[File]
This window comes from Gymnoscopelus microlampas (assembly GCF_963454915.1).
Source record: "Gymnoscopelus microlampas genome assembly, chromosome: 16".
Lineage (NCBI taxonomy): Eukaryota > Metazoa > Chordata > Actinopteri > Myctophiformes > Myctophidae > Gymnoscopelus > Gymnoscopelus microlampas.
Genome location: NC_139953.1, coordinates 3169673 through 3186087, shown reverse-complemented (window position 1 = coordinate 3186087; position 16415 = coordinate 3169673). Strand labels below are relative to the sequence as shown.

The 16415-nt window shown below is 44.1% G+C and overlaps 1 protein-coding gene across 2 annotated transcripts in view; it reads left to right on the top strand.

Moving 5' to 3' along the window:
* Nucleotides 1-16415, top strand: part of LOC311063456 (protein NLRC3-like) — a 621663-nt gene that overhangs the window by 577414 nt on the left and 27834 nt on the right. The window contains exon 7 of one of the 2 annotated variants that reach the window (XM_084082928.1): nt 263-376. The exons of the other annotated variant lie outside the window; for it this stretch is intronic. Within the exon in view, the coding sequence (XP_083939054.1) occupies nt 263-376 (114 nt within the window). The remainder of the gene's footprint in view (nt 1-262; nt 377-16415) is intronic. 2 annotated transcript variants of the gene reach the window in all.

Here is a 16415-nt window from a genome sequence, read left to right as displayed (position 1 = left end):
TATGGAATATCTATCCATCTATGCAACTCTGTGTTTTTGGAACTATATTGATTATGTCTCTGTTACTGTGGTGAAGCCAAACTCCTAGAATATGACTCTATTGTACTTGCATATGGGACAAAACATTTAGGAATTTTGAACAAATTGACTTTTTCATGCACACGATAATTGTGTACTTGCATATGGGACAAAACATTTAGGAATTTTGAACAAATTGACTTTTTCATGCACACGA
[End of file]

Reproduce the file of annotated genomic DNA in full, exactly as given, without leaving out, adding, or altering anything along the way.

This window comes from Gymnoscopelus microlampas (assembly GCF_963454915.1).
Source record: "Gymnoscopelus microlampas genome assembly, chromosome: 16".
Lineage (NCBI taxonomy): Eukaryota > Metazoa > Chordata > Actinopteri > Myctophiformes > Myctophidae > Gymnoscopelus > Gymnoscopelus microlampas.
Genome location: NC_139953.1, coordinates 3169673 through 3186087, shown reverse-complemented (window position 1 = coordinate 3186087; position 16415 = coordinate 3169673). Strand labels below are relative to the sequence as shown.

The 16415-nt window shown below is 44.1% G+C and overlaps 1 protein-coding gene across 2 annotated transcripts in view; it reads left to right on the top strand.

Moving 5' to 3' along the window:
* Nucleotides 1-16415, top strand: part of LOC311063456 (protein NLRC3-like) — a 621663-nt gene that overhangs the window by 577414 nt on the left and 27834 nt on the right. The window contains exon 7 of one of the 2 annotated variants that reach the window (XM_084082928.1): nt 263-376. The exons of the other annotated variant lie outside the window; for it this stretch is intronic. Within the exon in view, the coding sequence (XP_083939054.1) occupies nt 263-376 (114 nt within the window). The remainder of the gene's footprint in view (nt 1-262; nt 377-16415) is intronic. 2 annotated transcript variants of the gene reach the window in all.

Here is a 16415-nt window from a genome sequence, read left to right as displayed (position 1 = left end):
TATGGAATATCTATCCATCTATGCAACTCTGTGTTTTTGGAACTATATTGATTATGTCTCTGTTACTGTGGTGAAGCCAAACTCCTAGAATATGACTCTATTGTACTTGCATATGGGACAAAACATTTAGGAATTTTGAACAAATTGACTTTTTCATGCACACGATAATTGTGTACTTGCATATGGGACAAAACATTTAGGAATTTTGAACAAATTGACTTTTTCATGCACACGA